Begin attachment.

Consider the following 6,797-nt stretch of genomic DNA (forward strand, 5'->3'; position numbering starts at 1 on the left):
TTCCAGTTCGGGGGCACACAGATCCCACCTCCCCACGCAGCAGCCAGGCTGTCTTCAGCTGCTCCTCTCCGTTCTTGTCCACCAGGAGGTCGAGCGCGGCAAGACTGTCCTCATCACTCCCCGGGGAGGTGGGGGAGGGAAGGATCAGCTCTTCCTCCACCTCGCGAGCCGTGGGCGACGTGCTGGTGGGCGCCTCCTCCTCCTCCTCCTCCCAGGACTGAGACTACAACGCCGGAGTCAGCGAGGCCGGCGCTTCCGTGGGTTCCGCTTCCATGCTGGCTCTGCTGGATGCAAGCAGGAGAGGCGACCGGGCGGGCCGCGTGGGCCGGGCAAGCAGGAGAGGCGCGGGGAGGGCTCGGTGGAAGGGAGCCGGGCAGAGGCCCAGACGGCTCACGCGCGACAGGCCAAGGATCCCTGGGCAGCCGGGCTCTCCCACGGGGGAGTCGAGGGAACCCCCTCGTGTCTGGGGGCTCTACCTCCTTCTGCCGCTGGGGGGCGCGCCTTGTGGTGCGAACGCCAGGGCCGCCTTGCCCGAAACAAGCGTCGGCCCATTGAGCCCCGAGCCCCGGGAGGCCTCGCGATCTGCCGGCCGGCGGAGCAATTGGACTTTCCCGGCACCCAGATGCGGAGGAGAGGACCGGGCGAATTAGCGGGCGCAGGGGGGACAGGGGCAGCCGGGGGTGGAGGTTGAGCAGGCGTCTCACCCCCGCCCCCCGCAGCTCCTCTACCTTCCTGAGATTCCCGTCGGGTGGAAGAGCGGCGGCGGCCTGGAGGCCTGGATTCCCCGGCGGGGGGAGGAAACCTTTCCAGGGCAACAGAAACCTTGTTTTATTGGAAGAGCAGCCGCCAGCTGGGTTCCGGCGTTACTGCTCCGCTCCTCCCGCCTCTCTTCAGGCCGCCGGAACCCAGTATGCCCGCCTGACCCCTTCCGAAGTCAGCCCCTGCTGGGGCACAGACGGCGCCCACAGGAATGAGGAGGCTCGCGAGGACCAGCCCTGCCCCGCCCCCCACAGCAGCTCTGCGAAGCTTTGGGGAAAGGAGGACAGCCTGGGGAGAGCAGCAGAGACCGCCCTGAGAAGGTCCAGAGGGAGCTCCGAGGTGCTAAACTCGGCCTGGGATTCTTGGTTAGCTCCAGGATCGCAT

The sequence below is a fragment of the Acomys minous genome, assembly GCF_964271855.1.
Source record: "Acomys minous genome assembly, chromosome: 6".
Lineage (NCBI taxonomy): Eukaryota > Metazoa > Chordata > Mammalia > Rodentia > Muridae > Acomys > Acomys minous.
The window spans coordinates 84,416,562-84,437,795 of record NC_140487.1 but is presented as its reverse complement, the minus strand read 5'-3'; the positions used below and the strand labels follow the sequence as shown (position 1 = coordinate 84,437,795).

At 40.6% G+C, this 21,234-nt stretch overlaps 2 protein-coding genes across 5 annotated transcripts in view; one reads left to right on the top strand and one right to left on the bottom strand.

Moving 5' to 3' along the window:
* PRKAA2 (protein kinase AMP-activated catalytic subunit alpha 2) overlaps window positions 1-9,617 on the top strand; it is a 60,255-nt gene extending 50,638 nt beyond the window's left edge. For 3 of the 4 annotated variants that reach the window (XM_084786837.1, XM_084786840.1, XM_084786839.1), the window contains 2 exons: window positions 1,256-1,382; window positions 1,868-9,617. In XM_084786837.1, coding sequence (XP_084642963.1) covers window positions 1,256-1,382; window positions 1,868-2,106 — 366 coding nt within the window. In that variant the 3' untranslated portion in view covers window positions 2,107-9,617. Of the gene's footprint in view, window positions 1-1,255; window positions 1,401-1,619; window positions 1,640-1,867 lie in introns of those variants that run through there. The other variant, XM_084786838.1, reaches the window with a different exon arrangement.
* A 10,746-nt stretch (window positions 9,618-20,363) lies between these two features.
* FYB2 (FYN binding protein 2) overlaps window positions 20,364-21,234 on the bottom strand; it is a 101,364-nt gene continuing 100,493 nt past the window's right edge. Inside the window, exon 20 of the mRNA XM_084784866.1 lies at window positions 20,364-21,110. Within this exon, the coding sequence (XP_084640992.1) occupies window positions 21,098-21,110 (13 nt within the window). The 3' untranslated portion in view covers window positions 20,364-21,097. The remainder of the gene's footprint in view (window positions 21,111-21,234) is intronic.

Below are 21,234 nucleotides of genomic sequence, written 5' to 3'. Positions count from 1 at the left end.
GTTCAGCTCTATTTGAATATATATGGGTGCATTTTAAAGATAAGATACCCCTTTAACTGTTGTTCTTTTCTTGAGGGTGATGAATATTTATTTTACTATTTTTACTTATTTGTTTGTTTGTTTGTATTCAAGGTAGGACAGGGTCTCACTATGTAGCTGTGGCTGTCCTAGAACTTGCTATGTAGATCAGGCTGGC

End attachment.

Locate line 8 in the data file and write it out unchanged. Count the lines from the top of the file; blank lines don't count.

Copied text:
Moving 5' to 3' along the window: